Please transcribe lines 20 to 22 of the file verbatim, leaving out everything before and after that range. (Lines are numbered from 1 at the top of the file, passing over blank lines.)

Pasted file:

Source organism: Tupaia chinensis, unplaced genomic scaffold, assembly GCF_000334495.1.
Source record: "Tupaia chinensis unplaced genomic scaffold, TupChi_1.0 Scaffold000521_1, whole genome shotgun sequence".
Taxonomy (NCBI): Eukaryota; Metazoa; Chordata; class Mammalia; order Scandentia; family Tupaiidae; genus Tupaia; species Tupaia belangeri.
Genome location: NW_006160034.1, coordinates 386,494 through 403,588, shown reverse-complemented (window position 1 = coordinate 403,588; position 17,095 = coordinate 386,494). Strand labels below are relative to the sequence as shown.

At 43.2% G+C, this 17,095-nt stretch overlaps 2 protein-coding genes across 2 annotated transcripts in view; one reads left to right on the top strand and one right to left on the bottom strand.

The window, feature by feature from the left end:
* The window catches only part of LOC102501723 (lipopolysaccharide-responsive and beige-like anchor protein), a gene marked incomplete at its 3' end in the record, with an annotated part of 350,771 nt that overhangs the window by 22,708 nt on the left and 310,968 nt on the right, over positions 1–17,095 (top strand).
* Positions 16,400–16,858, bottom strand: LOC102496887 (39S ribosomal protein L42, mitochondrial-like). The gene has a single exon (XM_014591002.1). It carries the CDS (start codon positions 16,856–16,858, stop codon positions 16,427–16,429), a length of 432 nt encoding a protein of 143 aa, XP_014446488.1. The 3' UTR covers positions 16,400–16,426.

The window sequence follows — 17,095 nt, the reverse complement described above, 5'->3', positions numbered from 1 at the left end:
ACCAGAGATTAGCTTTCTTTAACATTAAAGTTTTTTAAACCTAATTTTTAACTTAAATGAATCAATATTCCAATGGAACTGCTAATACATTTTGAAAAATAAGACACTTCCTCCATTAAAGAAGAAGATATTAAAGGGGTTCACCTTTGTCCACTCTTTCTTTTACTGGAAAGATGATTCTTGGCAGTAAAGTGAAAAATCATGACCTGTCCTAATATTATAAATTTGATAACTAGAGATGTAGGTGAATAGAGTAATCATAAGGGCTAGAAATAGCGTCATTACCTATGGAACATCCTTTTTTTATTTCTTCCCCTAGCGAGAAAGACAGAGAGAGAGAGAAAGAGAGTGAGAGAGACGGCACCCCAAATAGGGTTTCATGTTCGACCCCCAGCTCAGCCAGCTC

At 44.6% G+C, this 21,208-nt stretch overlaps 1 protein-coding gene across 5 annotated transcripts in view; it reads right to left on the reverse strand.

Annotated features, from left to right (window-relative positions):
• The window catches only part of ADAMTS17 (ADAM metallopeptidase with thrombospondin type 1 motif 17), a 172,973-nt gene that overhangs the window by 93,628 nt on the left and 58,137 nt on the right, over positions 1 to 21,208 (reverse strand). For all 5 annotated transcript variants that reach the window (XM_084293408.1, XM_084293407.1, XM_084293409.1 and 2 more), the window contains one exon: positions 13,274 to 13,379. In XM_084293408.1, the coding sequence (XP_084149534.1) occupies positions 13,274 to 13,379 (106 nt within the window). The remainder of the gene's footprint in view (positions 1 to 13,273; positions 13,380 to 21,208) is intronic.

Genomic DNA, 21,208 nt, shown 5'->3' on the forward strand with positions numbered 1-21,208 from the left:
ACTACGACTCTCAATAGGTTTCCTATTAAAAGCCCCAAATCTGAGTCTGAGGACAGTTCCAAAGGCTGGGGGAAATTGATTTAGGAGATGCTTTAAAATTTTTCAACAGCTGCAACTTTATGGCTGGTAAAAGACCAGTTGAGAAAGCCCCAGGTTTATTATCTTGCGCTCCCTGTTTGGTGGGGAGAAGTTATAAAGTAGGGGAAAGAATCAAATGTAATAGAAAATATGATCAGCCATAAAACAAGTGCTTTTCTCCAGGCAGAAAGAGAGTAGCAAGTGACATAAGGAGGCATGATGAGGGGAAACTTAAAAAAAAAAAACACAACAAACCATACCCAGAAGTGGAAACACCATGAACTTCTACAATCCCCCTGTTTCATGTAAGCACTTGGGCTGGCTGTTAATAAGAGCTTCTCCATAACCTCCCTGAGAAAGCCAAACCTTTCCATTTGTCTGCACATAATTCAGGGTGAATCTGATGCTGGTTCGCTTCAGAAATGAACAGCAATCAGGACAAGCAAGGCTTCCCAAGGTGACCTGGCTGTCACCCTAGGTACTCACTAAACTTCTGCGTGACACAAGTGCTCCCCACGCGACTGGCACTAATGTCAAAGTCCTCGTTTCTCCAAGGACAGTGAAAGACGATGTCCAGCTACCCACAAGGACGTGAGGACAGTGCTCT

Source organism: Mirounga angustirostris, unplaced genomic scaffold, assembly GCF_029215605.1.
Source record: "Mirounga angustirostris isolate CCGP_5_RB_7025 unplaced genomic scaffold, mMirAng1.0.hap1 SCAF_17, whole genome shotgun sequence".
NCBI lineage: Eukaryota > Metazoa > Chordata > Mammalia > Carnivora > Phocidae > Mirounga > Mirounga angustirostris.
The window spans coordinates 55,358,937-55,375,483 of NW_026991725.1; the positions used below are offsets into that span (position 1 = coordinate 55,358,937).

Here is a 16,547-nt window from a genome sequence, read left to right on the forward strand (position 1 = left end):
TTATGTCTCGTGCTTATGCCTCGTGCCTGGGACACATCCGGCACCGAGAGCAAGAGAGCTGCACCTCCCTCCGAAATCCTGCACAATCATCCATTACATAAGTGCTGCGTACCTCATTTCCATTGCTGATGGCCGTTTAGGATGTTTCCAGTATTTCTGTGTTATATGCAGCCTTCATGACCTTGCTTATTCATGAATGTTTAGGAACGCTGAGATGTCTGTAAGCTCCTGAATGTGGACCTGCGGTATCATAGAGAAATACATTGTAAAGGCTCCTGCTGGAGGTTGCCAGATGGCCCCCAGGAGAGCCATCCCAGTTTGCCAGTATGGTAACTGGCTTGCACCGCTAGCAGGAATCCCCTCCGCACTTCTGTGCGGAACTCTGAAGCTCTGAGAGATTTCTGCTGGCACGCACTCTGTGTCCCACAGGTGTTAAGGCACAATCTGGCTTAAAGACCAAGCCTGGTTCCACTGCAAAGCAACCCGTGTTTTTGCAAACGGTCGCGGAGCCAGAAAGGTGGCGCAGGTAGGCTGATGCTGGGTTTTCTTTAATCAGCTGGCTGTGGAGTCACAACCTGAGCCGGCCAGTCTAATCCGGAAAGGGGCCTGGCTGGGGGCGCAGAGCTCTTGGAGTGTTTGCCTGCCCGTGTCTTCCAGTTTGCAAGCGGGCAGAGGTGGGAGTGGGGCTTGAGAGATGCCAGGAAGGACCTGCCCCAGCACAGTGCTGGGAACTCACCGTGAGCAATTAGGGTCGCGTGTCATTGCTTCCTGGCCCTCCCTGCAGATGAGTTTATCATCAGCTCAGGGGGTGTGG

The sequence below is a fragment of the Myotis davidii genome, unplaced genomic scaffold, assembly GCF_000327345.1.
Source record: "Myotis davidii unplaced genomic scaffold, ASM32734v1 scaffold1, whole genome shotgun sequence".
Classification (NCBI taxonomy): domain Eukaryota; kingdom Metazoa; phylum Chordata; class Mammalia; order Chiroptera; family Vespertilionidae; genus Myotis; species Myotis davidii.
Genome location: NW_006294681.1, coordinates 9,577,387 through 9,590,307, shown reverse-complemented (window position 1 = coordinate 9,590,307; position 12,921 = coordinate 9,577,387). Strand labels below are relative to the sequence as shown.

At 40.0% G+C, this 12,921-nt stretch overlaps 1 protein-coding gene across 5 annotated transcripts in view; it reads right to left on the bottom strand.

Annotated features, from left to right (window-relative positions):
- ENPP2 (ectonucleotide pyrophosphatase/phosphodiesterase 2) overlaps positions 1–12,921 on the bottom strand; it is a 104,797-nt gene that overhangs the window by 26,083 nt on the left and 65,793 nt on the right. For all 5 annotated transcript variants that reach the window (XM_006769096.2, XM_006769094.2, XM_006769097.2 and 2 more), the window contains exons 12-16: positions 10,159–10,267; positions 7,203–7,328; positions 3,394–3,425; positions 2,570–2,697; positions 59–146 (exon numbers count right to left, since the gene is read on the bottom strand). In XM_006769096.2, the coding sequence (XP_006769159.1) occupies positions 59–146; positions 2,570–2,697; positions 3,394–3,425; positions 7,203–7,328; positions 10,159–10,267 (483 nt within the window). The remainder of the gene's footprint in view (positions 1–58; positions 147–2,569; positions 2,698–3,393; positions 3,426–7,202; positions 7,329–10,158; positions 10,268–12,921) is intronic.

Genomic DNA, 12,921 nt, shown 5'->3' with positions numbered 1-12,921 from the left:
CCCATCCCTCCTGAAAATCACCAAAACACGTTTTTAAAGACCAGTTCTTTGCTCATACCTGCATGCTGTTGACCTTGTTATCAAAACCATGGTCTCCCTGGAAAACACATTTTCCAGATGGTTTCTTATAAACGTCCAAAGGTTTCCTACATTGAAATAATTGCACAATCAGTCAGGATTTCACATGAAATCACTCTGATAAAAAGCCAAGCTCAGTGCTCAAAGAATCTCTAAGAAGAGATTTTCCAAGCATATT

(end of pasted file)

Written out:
Here is a 16,547-nt window from a genome sequence, read left to right on the forward strand (position 1 = left end):
TTATGTCTCGTGCTTATGCCTCGTGCCTGGGACACATCCGGCACCGAGAGCAAGAGAGCTGCACCTCCCTCCGAAATCCTGCACAATCATCCATTACATAAGTGCTGCGTACCTCATTTCCATTGCTGATGGCCGTTTAGGATGTTTCCAGTATTTCTGTGTTATATGCAGCCTTCATGACCTTGCTTATTCATGAATGTTTAGGAACGCTGAGATGTCTGTAAGCTCCTGAATGTGGACCTGCGGTATCATAGAGAAATACATTGTAAAGGCTCCTGCTGGAGGTTGCCAGATGGCCCCCAGGAGAGCCATCCCAGTTTGCCAGTATGGTAACTGGCTTGCACCGCTAGCAGGAATCCCCTCCGCACTTCTGTGCGGAACTCTGAAGCTCTGAGAGATTTCTGCTGGCACGCACTCTGTGTCCCACAGGTGTTAAGGCACAATCTGGCTTAAAGACCAAGCCTGGTTCCACTGCAAAGCAACCCGTGTTTTTGCAAACGGTCGCGGAGCCAGAAAGGTGGCGCAGGTAGGCTGATGCTGGGTTTTCTTTAATCAGCTGGCTGTGGAGTCACAACCTGAGCCGGCCAGTCTAATCCGGAAAGGGGCCTGGCTGGGGGCGCAGAGCTCTTGGAGTGTTTGCCTGCCCGTGTCTTCCAGTTTGCAAGCGGGCAGAGGTGGGAGTGGGGCTTGAGAGATGCCAGGAAGGACCTGCCCCAGCACAGTGCTGGGAACTCACCGTGAGCAATTAGGGTCGCGTGTCATTGCTTCCTGGCCCTCCCTGCAGATGAGTTTATCATCAGCTCAGGGGGTGTGG

The sequence below is a fragment of the Myotis davidii genome, unplaced genomic scaffold, assembly GCF_000327345.1.